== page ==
Game 2 of Round 2 is not as I predicted (based on the original fixture), which was Geelong versus Gold Coast, but instead Geelong versus Hawthorn.
Last night, I heard something I’ve been waiting to hear for a very long time: genuine praise of Hawthorn’s new midfield machine, James Worpel.
For most of this season I’ve been hot on Worpel, who has been one of the players to benefit from the unfortunate injury to reigning Brownlow Medallist Tom Mitchell.
When the news came through Mitchell would miss the season, I held grave fears for Hawthorn. Enter Worpel and players like Ricky Henderson, who have shouldered the load and put the Hawks in the conversation for the eighth-place finals berth, despite succumbing to North Melbourne on Friday.
What we witnessed against North was truly something special. Seven clearances in the first quarter was a titanic effort and it’s no coincidence that his best quarter was the one when the Hawks ran rampant.
Across the game he accumulated 37 touches, with 21 of those being kicks drenched in class, acting like a seasoned veteran despite it being only the 30th game in his AFL career. His battle with Ben Cunnington – especially in the second quarter – was enthralling as they seemed to trade the upper hand on a stoppage-to-stoppage basis.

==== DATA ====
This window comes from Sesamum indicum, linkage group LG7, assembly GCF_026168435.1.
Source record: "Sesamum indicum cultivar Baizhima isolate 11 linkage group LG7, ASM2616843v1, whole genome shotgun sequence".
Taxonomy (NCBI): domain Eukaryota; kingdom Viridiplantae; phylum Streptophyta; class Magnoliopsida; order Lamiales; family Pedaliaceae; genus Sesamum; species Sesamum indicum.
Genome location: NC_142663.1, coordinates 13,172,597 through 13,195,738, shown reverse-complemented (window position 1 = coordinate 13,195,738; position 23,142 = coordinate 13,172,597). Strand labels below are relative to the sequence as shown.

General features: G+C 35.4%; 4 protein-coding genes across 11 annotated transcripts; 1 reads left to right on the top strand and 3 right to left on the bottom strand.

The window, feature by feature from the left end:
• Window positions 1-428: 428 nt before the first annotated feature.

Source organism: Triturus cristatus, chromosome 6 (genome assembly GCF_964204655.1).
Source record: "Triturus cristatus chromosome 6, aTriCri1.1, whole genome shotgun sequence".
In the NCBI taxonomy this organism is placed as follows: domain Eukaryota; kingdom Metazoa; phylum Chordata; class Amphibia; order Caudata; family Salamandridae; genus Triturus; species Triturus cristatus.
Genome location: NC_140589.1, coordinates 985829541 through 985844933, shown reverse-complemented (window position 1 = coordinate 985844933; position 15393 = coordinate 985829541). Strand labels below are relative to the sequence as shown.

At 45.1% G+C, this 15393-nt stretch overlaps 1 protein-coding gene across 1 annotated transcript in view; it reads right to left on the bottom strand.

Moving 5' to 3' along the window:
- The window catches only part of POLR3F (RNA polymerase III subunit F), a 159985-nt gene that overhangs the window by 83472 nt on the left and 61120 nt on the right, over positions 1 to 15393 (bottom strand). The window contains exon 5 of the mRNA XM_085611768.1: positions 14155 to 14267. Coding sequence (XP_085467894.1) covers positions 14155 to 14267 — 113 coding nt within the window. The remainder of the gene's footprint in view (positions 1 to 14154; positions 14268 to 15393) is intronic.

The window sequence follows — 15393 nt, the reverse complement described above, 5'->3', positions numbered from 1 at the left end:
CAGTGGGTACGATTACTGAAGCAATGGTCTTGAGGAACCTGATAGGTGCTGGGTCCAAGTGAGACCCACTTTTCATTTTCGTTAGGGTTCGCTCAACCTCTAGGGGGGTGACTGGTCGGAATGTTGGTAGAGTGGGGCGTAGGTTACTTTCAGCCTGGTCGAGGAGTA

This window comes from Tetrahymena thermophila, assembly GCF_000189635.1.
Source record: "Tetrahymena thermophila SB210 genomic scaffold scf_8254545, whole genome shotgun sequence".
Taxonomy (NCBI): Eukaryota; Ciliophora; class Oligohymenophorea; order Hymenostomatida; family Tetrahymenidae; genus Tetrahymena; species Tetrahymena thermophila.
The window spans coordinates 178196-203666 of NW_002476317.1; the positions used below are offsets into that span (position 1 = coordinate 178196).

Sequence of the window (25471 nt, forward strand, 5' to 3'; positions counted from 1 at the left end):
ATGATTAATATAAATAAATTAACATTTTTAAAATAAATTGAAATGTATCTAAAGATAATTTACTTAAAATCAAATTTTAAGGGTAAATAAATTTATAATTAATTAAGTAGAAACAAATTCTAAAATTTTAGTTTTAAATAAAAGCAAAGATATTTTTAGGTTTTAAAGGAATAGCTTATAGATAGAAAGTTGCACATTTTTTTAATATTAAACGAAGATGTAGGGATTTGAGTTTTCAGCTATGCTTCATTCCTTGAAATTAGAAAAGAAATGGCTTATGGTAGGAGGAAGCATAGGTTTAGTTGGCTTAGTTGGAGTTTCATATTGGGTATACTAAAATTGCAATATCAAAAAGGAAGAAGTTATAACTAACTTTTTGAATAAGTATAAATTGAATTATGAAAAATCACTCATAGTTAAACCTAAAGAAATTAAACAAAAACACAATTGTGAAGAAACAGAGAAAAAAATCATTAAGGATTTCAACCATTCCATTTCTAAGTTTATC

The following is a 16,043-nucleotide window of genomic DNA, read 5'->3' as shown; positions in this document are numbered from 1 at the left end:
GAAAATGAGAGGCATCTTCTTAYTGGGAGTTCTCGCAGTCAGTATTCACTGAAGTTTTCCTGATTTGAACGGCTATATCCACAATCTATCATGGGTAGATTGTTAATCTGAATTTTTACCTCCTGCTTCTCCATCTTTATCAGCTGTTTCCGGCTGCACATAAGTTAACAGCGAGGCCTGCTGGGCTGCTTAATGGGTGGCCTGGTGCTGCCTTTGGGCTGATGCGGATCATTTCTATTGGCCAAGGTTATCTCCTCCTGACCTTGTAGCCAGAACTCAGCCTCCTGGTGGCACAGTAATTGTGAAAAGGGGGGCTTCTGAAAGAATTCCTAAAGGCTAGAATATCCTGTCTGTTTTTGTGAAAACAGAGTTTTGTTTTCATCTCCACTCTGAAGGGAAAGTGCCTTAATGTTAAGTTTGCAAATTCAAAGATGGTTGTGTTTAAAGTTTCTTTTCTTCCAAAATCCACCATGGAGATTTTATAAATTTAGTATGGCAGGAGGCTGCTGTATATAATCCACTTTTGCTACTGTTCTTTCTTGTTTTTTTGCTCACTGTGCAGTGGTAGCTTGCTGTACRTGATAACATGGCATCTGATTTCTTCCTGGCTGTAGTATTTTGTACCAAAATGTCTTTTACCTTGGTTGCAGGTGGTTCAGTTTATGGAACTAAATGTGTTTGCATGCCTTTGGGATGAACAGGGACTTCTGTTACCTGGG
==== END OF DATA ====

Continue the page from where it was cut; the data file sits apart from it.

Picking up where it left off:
It’s been a dominant month for the man they call Worpedo. His 33 touches against Fremantle were followed by a quieter yet valuable 24 against Geelong in a huge win. His 34 disposals against Brisbane were a season high that lasted a grand total of six days, being overtaken by his aforementioned 37 against North.
The question still remains: can Worpel succeed storied Hawks midfielders like Sam Mitchell, Luke Hodge and Brad Sewell?
Statistically speaking, the numbers say yes.
In his second season, Worpel ranks above average in disposals (26.3), effective disposals (17.5), clearances (5.9), metres gained (376.9), tackles (4.8) and pressure acts (21.8).
For a player with 30 games of senior football, that is no mean feat. Clearly he’s good off the ball as well as on it, a valuable quality that will remind Hawthorn fans of a previous No.5 in Sam Mitchell.
There are also areas he needs to improve in. He ranks below average in marks, and despite his effective disposals being above average, his kicking efficiency ranks in below the competition benchmark.
Although if there’s one coach in the AFL that can fix issues in a young footballer’s game, it’s Alastair Clarkson.
Worpel has the tools and the raw talent as a ball-winning midfielder and there’s a lot to like about him as a long-term prospect.
His best quality, however, is his maturity. He plays like he’s closer to retirement than debut. He doesn’t get lost around the ball and his positioning at centre bounces and general-play stoppages is top class.
Strapping the ‘next big thing’ tag to anyone is a risk, but I have confidence in James Worpel to fulfil it.
Hawthorn have been a recruiting goliath this century, nabbing some huge names through the draft – and for pick 45, Worpel is already materialising as a genuine steal.